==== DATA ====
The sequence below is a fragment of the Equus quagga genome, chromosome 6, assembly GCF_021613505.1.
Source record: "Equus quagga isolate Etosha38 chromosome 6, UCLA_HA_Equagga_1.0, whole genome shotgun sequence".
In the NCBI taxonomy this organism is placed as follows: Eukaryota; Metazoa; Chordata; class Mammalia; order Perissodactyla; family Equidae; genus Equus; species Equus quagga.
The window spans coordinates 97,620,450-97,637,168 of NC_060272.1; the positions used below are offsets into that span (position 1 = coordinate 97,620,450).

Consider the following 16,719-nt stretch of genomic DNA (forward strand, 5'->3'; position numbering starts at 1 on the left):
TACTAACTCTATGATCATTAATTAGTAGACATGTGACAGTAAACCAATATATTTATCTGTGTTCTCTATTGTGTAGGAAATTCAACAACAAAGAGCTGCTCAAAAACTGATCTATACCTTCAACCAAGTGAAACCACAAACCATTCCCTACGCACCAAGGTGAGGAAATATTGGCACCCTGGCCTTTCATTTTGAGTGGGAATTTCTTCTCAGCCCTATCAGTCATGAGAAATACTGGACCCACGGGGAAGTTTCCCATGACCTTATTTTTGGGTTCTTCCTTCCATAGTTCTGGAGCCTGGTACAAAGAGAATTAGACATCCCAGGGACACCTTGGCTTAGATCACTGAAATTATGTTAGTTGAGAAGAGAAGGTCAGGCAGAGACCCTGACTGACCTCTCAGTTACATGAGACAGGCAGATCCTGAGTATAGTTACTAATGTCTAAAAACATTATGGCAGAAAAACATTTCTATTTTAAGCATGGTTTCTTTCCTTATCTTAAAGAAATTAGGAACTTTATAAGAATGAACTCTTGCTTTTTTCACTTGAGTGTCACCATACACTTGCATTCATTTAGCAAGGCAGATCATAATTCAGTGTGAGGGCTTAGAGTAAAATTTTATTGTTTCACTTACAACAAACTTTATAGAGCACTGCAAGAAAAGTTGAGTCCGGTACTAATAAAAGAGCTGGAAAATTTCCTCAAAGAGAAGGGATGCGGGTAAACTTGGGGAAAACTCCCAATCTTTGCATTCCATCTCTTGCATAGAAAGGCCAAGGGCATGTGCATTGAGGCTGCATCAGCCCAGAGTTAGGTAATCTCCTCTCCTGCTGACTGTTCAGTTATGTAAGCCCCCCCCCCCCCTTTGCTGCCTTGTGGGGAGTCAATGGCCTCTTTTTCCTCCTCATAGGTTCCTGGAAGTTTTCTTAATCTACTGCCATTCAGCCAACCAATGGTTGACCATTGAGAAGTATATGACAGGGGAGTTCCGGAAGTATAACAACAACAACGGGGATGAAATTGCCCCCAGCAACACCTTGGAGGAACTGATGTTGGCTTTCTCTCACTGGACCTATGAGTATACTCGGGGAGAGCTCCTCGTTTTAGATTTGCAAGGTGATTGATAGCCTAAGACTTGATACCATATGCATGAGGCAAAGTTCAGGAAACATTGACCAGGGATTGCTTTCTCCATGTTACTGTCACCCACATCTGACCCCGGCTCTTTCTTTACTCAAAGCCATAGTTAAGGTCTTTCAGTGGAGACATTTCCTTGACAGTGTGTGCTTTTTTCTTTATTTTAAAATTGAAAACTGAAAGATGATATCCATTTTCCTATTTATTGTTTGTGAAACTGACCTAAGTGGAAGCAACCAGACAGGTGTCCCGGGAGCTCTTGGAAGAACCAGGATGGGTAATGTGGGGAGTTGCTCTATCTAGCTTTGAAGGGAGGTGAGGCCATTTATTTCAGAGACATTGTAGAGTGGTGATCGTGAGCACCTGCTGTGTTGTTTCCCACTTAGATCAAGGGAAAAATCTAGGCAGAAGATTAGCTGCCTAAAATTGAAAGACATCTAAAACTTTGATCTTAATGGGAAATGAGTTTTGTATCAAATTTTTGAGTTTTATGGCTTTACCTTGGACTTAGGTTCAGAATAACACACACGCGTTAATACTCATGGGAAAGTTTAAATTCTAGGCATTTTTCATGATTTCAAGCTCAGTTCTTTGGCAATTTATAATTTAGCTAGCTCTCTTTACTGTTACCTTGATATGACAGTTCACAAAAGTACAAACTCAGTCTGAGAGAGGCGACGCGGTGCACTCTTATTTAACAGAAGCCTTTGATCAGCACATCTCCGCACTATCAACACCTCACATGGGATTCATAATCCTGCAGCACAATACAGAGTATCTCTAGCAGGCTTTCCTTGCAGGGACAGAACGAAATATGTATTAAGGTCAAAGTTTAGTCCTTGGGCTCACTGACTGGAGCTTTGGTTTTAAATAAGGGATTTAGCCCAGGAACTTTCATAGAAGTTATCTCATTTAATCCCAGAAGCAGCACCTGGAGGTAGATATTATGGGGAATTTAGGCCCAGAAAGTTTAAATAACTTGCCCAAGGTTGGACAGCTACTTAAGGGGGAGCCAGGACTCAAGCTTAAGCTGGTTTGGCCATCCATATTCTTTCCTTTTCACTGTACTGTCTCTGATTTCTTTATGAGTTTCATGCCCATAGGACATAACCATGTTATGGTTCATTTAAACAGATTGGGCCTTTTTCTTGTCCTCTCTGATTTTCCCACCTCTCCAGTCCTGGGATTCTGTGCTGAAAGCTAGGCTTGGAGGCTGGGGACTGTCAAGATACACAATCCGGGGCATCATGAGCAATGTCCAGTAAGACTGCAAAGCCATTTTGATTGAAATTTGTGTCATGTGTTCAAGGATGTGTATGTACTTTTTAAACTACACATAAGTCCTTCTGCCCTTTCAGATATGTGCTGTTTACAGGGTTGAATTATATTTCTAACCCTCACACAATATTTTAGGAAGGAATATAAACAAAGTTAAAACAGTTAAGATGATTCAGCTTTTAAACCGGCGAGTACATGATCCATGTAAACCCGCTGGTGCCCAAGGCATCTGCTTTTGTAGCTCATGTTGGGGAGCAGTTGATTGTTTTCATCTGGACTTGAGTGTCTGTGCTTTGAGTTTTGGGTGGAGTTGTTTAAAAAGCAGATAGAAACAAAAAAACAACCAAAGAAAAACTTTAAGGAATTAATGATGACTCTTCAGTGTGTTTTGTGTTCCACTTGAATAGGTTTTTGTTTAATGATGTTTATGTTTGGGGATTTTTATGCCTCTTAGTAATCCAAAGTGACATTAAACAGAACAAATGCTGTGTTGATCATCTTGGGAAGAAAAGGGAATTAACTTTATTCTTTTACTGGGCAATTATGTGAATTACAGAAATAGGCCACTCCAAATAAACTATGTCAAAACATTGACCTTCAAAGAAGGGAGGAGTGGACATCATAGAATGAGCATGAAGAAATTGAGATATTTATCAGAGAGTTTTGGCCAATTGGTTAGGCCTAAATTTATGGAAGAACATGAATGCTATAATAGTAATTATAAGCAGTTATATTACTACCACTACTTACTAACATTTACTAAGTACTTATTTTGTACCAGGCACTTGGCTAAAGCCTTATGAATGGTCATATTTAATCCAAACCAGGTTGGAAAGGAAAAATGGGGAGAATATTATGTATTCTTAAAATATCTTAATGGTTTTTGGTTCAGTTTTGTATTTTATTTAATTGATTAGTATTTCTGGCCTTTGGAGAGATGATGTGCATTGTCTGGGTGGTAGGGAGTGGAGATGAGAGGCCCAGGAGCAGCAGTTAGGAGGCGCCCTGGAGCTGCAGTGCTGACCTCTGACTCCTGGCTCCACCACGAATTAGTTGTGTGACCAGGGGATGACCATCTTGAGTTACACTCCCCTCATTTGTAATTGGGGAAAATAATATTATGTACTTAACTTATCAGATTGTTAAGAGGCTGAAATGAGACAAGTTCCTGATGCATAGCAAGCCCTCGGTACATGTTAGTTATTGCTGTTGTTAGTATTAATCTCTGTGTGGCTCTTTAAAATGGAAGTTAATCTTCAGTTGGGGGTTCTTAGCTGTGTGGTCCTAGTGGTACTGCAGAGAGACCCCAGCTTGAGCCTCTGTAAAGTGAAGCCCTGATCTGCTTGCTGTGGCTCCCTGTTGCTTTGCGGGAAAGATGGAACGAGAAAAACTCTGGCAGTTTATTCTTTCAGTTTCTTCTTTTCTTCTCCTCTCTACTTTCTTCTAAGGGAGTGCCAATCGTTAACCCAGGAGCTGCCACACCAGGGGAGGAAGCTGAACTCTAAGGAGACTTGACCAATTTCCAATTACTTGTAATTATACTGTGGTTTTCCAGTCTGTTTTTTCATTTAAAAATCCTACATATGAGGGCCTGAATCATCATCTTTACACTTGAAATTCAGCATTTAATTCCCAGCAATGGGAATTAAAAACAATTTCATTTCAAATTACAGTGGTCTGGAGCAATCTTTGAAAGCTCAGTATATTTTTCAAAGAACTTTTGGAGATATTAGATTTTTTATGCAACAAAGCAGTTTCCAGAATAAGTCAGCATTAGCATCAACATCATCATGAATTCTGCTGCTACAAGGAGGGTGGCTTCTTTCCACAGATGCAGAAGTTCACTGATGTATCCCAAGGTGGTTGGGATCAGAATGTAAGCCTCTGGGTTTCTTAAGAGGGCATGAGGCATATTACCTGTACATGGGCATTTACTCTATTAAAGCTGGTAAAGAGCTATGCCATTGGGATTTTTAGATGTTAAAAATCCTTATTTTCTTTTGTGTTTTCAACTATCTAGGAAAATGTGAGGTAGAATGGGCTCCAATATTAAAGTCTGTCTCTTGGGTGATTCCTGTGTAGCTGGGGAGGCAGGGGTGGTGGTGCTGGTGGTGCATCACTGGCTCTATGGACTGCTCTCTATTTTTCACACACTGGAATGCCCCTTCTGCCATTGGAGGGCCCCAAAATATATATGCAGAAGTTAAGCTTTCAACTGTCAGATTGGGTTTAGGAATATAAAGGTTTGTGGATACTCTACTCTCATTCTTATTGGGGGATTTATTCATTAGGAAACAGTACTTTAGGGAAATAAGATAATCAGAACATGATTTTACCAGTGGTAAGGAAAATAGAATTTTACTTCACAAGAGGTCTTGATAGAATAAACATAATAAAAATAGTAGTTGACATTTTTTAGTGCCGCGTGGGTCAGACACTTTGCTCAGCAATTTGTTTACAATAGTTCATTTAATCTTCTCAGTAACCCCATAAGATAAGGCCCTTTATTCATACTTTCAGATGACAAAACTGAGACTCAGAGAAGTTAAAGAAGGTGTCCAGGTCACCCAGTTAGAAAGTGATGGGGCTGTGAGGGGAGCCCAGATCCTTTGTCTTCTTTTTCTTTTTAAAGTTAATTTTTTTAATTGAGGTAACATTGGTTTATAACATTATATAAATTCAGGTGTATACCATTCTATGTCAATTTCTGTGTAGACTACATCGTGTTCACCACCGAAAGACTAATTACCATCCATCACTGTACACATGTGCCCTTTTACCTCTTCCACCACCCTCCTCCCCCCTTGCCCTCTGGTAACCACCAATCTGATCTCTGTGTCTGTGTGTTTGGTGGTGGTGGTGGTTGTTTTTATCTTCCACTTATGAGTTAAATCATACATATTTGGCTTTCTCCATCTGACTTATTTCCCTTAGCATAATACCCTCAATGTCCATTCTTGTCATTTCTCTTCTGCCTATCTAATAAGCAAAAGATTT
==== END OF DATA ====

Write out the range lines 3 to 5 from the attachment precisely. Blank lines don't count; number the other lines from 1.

In the NCBI taxonomy this organism is placed as follows: Eukaryota; Metazoa; Chordata; class Mammalia; order Perissodactyla; family Equidae; genus Equus; species Equus quagga.
The window spans coordinates 97,620,450-97,637,168 of NC_060272.1; the positions used below are offsets into that span (position 1 = coordinate 97,620,450).

Consider the following 16,719-nt stretch of genomic DNA (forward strand, 5'->3'; position numbering starts at 1 on the left):